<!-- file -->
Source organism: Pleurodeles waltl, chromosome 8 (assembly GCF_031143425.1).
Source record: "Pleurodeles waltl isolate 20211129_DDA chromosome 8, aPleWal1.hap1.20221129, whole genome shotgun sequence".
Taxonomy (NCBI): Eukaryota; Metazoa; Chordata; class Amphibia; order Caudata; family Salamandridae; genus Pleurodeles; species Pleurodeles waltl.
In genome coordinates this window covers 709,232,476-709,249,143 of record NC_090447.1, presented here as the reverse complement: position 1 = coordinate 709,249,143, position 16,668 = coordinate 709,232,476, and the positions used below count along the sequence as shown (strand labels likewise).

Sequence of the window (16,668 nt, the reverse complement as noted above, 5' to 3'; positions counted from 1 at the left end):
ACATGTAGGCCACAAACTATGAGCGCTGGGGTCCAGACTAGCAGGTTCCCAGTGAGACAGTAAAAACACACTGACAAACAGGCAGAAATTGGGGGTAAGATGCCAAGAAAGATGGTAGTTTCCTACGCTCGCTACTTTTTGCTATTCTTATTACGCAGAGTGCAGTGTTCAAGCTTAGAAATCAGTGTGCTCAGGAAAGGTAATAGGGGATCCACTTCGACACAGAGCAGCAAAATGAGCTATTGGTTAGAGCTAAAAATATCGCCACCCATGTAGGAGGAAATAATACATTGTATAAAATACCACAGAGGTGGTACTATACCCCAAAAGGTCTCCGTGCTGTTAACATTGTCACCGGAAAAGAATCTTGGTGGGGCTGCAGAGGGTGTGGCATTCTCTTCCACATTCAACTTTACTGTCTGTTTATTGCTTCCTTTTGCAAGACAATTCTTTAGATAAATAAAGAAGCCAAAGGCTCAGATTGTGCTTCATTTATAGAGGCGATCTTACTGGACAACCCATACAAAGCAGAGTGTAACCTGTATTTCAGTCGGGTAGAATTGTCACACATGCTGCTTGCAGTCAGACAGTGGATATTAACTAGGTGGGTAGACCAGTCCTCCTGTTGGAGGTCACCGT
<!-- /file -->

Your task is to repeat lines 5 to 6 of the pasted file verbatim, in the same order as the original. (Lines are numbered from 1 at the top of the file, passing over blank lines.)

Sequence of the window (16,668 nt, the reverse complement as noted above, 5' to 3'; positions counted from 1 at the left end):
ACATGTAGGCCACAAACTATGAGCGCTGGGGTCCAGACTAGCAGGTTCCCAGTGAGACAGTAAAAACACACTGACAAACAGGCAGAAATTGGGGGTAAGATGCCAAGAAAGATGGTAGTTTCCTACGCTCGCTACTTTTTGCTATTCTTATTACGCAGAGTGCAGTGTTCAAGCTTAGAAATCAGTGTGCTCAGGAAAGGTAATAGGGGATCCACTTCGACACAGAGCAGCAAAATGAGCTATTGGTTAGAGCTAAAAATATCGCCACCCATGTAGGAGGAAATAATACATTGTATAAAATACCACAGAGGTGGTACTATACCCCAAAAGGTCTCCGTGCTGTTAACATTGTCACCGGAAAAGAATCTTGGTGGGGCTGCAGAGGGTGTGGCATTCTCTTCCACATTCAACTTTACTGTCTGTTTATTGCTTCCTTTTGCAAGACAATTCTTTAGATAAATAAAGAAGCCAAAGGCTCAGATTGTGCTTCATTTATAGAGGCGATCTTACTGGACAACCCATACAAAGCAGAGTGTAACCTGTATTTCAGTCGGGTAGAATTGTCACACATGCTGCTTGCAGTCAGACAGTGGATATTAACTAGGTGGGTAGACCAGTCCTCCTGTTGGAGGTCACCGT